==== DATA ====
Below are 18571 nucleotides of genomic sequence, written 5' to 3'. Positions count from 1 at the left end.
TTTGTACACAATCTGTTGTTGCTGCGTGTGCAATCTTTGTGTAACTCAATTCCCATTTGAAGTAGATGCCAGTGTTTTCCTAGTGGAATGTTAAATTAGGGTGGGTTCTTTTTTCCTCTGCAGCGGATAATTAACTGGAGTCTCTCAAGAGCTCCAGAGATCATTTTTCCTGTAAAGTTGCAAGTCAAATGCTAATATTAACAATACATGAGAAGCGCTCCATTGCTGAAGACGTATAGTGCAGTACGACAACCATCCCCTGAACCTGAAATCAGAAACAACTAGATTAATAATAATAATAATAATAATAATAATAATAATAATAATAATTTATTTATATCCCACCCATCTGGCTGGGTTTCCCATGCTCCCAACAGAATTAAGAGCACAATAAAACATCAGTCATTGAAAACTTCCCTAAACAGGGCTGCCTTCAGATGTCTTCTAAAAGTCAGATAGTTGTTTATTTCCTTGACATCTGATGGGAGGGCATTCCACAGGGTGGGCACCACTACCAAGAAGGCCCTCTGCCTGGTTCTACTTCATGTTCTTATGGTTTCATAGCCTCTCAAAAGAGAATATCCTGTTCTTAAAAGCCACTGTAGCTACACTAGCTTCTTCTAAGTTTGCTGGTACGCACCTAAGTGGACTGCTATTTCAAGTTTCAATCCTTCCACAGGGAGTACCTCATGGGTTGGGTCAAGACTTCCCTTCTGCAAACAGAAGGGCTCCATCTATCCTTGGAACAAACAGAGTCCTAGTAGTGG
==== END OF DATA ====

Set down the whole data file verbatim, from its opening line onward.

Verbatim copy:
Below are 18571 nucleotides of genomic sequence, written 5' to 3'. Positions count from 1 at the left end.
TTTGTACACAATCTGTTGTTGCTGCGTGTGCAATCTTTGTGTAACTCAATTCCCATTTGAAGTAGATGCCAGTGTTTTCCTAGTGGAATGTTAAATTAGGGTGGGTTCTTTTTTCCTCTGCAGCGGATAATTAACTGGAGTCTCTCAAGAGCTCCAGAGATCATTTTTCCTGTAAAGTTGCAAGTCAAATGCTAATATTAACAATACATGAGAAGCGCTCCATTGCTGAAGACGTATAGTGCAGTACGACAACCATCCCCTGAACCTGAAATCAGAAACAACTAGATTAATAATAATAATAATAATAATAATAATAATAATAATAATAATTTATTTATATCCCACCCATCTGGCTGGGTTTCCCATGCTCCCAACAGAATTAAGAGCACAATAAAACATCAGTCATTGAAAACTTCCCTAAACAGGGCTGCCTTCAGATGTCTTCTAAAAGTCAGATAGTTGTTTATTTCCTTGACATCTGATGGGAGGGCATTCCACAGGGTGGGCACCACTACCAAGAAGGCCCTCTGCCTGGTTCTACTTCATGTTCTTATGGTTTCATAGCCTCTCAAAAGAGAATATCCTGTTCTTAAAAGCCACTGTAGCTACACTAGCTTCTTCTAAGTTTGCTGGTACGCACCTAAGTGGACTGCTATTTCAAGTTTCAATCCTTCCACAGGGAGTACCTCATGGGTTGGGTCAAGACTTCCCTTCTGCAAACAGAAGGGCTCCATCTATCCTTGGAACAAACAGAGTCCTAGTAGTGG